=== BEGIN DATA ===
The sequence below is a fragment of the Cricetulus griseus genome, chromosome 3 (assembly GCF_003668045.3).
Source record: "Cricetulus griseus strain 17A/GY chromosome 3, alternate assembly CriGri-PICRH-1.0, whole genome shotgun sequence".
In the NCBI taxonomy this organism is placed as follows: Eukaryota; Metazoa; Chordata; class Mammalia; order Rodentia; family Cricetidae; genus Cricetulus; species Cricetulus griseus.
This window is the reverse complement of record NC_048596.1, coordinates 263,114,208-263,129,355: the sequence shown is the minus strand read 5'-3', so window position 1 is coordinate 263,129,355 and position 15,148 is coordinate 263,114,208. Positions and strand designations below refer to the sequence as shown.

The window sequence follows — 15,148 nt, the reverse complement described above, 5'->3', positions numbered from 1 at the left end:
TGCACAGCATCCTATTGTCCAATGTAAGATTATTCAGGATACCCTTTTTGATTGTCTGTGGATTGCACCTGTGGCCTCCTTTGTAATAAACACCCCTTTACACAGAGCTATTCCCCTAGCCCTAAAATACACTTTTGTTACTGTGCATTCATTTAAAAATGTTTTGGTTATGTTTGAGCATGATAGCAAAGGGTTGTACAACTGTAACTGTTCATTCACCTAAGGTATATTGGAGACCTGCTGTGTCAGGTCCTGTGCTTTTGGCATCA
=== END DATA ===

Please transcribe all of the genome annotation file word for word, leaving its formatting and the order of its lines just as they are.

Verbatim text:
The sequence below is a fragment of the Cricetulus griseus genome, chromosome 3 (assembly GCF_003668045.3).
Source record: "Cricetulus griseus strain 17A/GY chromosome 3, alternate assembly CriGri-PICRH-1.0, whole genome shotgun sequence".
In the NCBI taxonomy this organism is placed as follows: Eukaryota; Metazoa; Chordata; class Mammalia; order Rodentia; family Cricetidae; genus Cricetulus; species Cricetulus griseus.
This window is the reverse complement of record NC_048596.1, coordinates 263,114,208-263,129,355: the sequence shown is the minus strand read 5'-3', so window position 1 is coordinate 263,129,355 and position 15,148 is coordinate 263,114,208. Positions and strand designations below refer to the sequence as shown.

The window sequence follows — 15,148 nt, the reverse complement described above, 5'->3', positions numbered from 1 at the left end:
TGCACAGCATCCTATTGTCCAATGTAAGATTATTCAGGATACCCTTTTTGATTGTCTGTGGATTGCACCTGTGGCCTCCTTTGTAATAAACACCCCTTTACACAGAGCTATTCCCCTAGCCCTAAAATACACTTTTGTTACTGTGCATTCATTTAAAAATGTTTTGGTTATGTTTGAGCATGATAGCAAAGGGTTGTACAACTGTAACTGTTCATTCACCTAAGGTATATTGGAGACCTGCTGTGTCAGGTCCTGTGCTTTTGGCATCA